“We just wanted to make sure that every year we got better, we had so many regular customers, many who had been with us for seven years. We had a lot of loyal customers, which was the most important thing,”
Jackson ran The Park for a further five years, until the end of last year when he announced he would be leaving Marmadukes and The Park would be closing. “I felt we had gone as far as we could go,” he says, clearly frustrated at The Park not getting the credit he felt it deserved.
“I saw an advert for an executive chef position at the Feversham Arms and I met and had a chat with Ingo, the general manager. He told me his vision of where he felt we could take the Feversham Arms. Everyone knew it for the Verbana Spa, but the food and beverage offering didn’t seem to match it. It was exciting and I really wanted to go back to the countryside – I’d had enough of the city.”
Jackson decided to take the job, bringing some of his chefs from The Park with him. “One of the things I am passionate about is bringing on new talent and passing on what I know,” he says. “The industry is changing, and for the better. I am not a shouter in the kitchen, I expect high standards but it is about valuing everyone who works for you.”
The Feversham Arms was originally a coaching inn before being rebuilt and renamed in 1855. The £1.2m Verbena Spa opened in 2008. General manager Wiangke says: “We are delighted with Adam’s appointment and his vision of making the Feversham Arms a food destination in its own right. We know that customers and guests are going to love his proven style of cooking, hospitality and amazing food.”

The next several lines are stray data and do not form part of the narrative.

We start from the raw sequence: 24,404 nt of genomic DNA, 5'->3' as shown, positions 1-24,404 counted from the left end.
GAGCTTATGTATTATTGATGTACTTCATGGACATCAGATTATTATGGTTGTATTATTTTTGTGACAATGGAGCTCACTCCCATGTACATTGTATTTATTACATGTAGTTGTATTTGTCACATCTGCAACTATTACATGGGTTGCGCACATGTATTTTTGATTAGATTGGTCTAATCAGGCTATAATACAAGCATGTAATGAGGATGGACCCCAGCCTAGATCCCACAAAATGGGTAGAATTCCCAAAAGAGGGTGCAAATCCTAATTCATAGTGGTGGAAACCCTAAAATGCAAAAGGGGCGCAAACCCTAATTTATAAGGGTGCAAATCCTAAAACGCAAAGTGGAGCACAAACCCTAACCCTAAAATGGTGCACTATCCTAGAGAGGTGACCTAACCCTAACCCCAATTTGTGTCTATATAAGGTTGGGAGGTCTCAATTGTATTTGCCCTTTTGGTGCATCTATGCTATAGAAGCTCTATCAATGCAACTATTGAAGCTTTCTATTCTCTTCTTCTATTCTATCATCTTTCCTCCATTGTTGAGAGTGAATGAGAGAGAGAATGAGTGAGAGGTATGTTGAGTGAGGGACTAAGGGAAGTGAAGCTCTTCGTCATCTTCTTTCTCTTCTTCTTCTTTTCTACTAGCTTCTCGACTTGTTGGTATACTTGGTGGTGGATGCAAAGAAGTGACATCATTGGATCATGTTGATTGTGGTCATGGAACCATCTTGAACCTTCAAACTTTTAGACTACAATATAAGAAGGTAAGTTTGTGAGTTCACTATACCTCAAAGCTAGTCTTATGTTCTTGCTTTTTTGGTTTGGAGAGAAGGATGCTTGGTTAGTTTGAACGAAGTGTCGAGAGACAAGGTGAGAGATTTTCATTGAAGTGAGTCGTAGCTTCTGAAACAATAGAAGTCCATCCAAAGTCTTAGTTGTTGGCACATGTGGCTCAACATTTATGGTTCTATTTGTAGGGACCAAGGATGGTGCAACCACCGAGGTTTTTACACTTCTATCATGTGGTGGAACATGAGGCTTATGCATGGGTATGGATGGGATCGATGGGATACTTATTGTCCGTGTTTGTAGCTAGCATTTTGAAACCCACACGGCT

When I meet Jackson in the sumptuous surroundings of the Helmsley hotel, he has been in the job only a matter of days but is clearly glad to be back in Ryedale. Despite working 12-13 hour days, he is excited about the task ahead of him.
He has the air of a kid in a candy shop, bursting with ideas to bring the entire food offering – from breakfast to healthy dining in the spa to possibly an exclusive fine-dining restaurant – up to his exacting standards. “My role here is to improve everything,” Jackson says simply. “I want to bring the entire team together.”
He wants to appeal to locals and residents, as well as making the Feversham a foodie destination. “I want us to have the best hotel breakfast in the area,” he says, another item on his ambitious wishlist.
He knows it won’t happen overnight and there is a lot of work ahead of him and his team. But what is clear that if anyone can do it, Adam Jackson can. Let’s just hope the Michelin inspectors can see that.